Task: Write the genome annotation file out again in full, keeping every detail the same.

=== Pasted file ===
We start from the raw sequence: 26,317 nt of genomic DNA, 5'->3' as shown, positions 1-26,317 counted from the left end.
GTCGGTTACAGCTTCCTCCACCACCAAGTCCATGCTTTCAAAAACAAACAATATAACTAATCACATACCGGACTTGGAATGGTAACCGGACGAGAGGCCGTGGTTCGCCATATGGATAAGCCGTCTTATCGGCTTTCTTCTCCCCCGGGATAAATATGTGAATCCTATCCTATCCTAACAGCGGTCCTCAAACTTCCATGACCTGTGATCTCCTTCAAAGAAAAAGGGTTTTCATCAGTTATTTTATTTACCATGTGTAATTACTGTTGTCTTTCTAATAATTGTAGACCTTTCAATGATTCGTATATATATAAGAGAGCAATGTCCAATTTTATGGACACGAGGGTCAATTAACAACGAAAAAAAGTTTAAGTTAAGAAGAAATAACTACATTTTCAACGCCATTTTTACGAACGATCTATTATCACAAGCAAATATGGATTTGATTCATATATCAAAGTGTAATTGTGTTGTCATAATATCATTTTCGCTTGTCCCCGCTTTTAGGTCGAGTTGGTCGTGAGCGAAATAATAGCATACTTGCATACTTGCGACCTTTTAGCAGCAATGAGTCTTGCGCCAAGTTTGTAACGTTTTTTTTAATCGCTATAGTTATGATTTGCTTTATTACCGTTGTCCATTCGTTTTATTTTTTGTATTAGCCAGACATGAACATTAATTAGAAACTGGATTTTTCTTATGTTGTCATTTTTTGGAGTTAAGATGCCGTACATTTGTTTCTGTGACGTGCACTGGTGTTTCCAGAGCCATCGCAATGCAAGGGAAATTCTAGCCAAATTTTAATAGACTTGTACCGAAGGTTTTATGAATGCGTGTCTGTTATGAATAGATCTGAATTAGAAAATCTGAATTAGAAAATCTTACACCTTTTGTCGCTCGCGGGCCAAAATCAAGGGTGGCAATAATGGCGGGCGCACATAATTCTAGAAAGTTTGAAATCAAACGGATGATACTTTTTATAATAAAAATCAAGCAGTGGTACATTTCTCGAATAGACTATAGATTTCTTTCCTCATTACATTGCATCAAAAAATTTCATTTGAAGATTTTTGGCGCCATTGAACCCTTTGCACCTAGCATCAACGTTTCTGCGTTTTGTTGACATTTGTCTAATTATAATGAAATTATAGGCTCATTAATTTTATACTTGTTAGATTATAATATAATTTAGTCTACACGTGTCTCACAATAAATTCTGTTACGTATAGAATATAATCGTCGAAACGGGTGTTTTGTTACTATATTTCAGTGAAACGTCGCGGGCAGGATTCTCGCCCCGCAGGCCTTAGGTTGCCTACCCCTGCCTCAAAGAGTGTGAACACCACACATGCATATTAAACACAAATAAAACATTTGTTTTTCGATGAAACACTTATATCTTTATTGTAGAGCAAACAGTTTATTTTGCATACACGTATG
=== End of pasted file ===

We start from the raw sequence: 26,317 nt of genomic DNA, 5'->3' as shown, positions 1-26,317 counted from the left end.
GTCGGTTACAGCTTCCTCCACCACCAAGTCCATGCTTTCAAAAACAAACAATATAACTAATCACATACCGGACTTGGAATGGTAACCGGACGAGAGGCCGTGGTTCGCCATATGGATAAGCCGTCTTATCGGCTTTCTTCTCCCCCGGGATAAATATGTGAATCCTATCCTATCCTAACAGCGGTCCTCAAACTTCCATGACCTGTGATCTCCTTCAAAGAAAAAGGGTTTTCATCAGTTATTTTATTTACCATGTGTAATTACTGTTGTCTTTCTAATAATTGTAGACCTTTCAATGATTCGTATATATATAAGAGAGCAATGTCCAATTTTATGGACACGAGGGTCAATTAACAACGAAAAAAAGTTTAAGTTAAGAAGAAATAACTACATTTTCAACGCCATTTTTACGAACGATCTATTATCACAAGCAAATATGGATTTGATTCATATATCAAAGTGTAATTGTGTTGTCATAATATCATTTTCGCTTGTCCCCGCTTTTAGGTCGAGTTGGTCGTGAGCGAAATAATAGCATACTTGCATACTTGCGACCTTTTAGCAGCAATGAGTCTTGCGCCAAGTTTGTAACGTTTTTTTTAATCGCTATAGTTATGATTTGCTTTATTACCGTTGTCCATTCGTTTTATTTTTTGTATTAGCCAGACATGAACATTAATTAGAAACTGGATTTTTCTTATGTTGTCATTTTTTGGAGTTAAGATGCCGTACATTTGTTTCTGTGACGTGCACTGGTGTTTCCAGAGCCATCGCAATGCAAGGGAAATTCTAGCCAAATTTTAATAGACTTGTACCGAAGGTTTTATGAATGCGTGTCTGTTATGAATAGATCTGAATTAGAAAATCTGAATTAGAAAATCTTACACCTTTTGTCGCTCGCGGGCCAAAATCAAGGGTGGCAATAATGGCGGGCGCACATAATTCTAGAAAGTTTGAAATCAAACGGATGATACTTTTTATAATAAAAATCAAGCAGTGGTACATTTCTCGAATAGACTATAGATTTCTTTCCTCATTACATTGCATCAAAAAATTTCATTTGAAGATTTTTGGCGCCATTGAACCCTTTGCACCTAGCATCAACGTTTCTGCGTTTTGTTGACATTTGTCTAATTATAATGAAATTATAGGCTCATTAATTTTATACTTGTTAGATTATAATATAATTTAGTCTACACGTGTCTCACAATAAATTCTGTTACGTATAGAATATAATCGTCGAAACGGGTGTTTTGTTACTATATTTCAGTGAAACGTCGCGGGCAGGATTCTCGCCCCGCAGGCCTTAGGTTGCCTACCCCTGCCTCAAAGAGTGTGAACACCACACATGCATATTAAACACAAATAAAACATTTGTTTTTCGATGAAACACTTATATCTTTATTGTAGAGCAAACAGTTTATTTTGCATACACGTATG